How a Canadian veteran reconnected with the boy he befriended during the Bosnian war
A Canadian veteran of the Bosnian war who reconnected with a local boy he met during the conflict says their friendship has "come full circle."
Justin Frye first met Amir Bajramovic in the Bosnian city of Visoko in 1994. Frye was a young soldier posted in the war-torn area with the United Nations, and Amir was a Muslim refugee child from a nearby village.
Frye's job was to provide armed security for UN helicopters landing at the military base.
"The children were fascinated not only with the helicopters, of course, but to see the soldiers. And Amir would come to the fence," Frye, who is now a police officer in Barrie, Ont., told As It Happens host Carol Off.
"When you see the children, there is a personal side to the conflict there. I felt bad for them and I knew they didn't have a lot of things, so I started to bring candies for Amir. And soon he started to recognize me."
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Although they didn't speak the same language, the pair developed a friendship.
"I was a young soldier during that tour and I didn't have kids, but it's nice to step away from the uniform aspect of that job sometimes," he said.
"So I found myself gravitating toward Amir and looking forward to spending time with him."
Gifts and smiles
Frye would bring him candies at first, and later had his mother send over other items for the boy — pencil crayons, paper and a blue Indiglo Timex watch.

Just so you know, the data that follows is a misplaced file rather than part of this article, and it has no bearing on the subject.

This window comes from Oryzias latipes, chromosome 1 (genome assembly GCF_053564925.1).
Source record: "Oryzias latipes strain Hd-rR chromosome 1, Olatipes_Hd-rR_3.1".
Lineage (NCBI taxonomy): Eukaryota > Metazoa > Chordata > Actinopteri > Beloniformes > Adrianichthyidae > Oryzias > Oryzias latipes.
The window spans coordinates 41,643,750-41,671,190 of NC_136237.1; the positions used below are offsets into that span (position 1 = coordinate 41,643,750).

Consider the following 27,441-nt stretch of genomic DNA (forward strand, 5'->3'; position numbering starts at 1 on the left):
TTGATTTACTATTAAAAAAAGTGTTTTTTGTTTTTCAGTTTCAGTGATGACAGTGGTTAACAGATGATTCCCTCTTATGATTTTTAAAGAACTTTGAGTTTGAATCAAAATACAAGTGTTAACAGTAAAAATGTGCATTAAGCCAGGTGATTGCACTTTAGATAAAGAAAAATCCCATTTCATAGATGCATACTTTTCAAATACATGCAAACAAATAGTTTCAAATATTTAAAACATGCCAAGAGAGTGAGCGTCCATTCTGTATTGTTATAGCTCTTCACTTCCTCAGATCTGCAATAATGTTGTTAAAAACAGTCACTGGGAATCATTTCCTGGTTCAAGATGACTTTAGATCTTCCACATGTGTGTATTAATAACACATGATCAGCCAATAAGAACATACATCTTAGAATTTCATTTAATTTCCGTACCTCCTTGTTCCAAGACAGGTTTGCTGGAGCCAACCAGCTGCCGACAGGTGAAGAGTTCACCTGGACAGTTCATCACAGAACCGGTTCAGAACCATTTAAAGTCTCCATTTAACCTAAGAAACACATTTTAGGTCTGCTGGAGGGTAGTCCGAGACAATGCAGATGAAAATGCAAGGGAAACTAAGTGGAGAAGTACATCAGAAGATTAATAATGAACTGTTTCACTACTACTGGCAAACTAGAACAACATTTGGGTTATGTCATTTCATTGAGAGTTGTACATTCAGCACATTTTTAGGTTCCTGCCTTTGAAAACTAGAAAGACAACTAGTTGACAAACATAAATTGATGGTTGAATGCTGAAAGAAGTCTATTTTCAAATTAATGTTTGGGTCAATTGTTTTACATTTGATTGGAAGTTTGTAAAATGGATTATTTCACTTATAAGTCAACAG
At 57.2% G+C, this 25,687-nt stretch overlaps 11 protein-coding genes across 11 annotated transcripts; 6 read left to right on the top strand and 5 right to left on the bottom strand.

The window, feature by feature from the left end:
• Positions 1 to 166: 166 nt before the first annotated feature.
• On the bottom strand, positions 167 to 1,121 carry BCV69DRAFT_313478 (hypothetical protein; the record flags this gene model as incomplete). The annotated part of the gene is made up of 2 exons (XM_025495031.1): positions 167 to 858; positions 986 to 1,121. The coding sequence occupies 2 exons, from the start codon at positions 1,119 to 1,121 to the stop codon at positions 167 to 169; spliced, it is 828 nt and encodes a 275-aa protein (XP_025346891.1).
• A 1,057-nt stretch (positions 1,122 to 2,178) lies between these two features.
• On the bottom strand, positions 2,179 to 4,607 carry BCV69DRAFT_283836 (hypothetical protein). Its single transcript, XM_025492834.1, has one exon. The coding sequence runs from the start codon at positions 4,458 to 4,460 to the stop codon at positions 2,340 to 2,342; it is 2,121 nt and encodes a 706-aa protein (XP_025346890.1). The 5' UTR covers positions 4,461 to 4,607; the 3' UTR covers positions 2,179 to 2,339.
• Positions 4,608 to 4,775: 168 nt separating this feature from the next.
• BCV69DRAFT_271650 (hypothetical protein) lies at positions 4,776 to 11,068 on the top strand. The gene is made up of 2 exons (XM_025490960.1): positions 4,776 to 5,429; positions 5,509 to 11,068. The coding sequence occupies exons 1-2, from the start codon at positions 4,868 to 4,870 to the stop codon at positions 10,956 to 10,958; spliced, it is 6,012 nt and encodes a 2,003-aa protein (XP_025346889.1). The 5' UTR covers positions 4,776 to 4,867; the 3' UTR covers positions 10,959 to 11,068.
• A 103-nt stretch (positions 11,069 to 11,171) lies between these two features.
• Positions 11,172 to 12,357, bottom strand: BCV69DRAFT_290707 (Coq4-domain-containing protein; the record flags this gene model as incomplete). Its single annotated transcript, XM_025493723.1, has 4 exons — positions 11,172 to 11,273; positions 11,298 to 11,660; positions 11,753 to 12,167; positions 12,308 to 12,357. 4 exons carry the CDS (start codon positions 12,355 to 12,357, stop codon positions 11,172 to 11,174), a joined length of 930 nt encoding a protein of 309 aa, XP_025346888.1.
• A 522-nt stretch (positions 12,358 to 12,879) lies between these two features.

Sometimes Amir's sister would be on hand to translate for them.
"But even if you don't speak the same language, you can read someone's body language — so a smile can go a long way," Frye said.
After the war ended, Frye often thought of Amir and wondered what became of him.
"I don't have a lot of tangible things from my time in Bosnia, but I always kept Amir's picture with me," he said.
Then last week, that photo popped up on his laptop screensaver and he vowed to look for his long-lost friend.
All he had was the picture, his first name and the location of Amir's family's home in 1994.
Finding each other again
"With the passage of time, I feared it would be very difficult to find him,' Frye said.
He reached out to a reporter in Visoko, who was able to learn that Amir's sister still lived in the area.
Within five hours, Frye had Amir's contact information.
The boy was now a 34-year-old man living in Sweden, studying to be a taxi driver, and married with a baby girl of his own.
Frye sent him a simple Facebook message — the photo and the word "Visoko."
"Right away, he responded back with, 'Yes, this is me,'" Frye said.
"It was a wonderful feeling and it was a feeling that I've been looking forward to experiencing for 24 years now."
'Same side of the fence'
Bajramovic still struggles with his English, but the two have been chatting and catching up. They are making plans to meet in person.
"It's funny how some of the memories are fragmented and they come back at different times. I remember now — and I didn't remember at the start of this process of finding him — that he was nervous to take this picture because he didn't want to look like a prisoner of war standing behind the barbed wire fence," Frye said.
"We've spoken about reuniting and I assured him this time that we'll be standing on the same side of the fence."
— With files from Canadian Press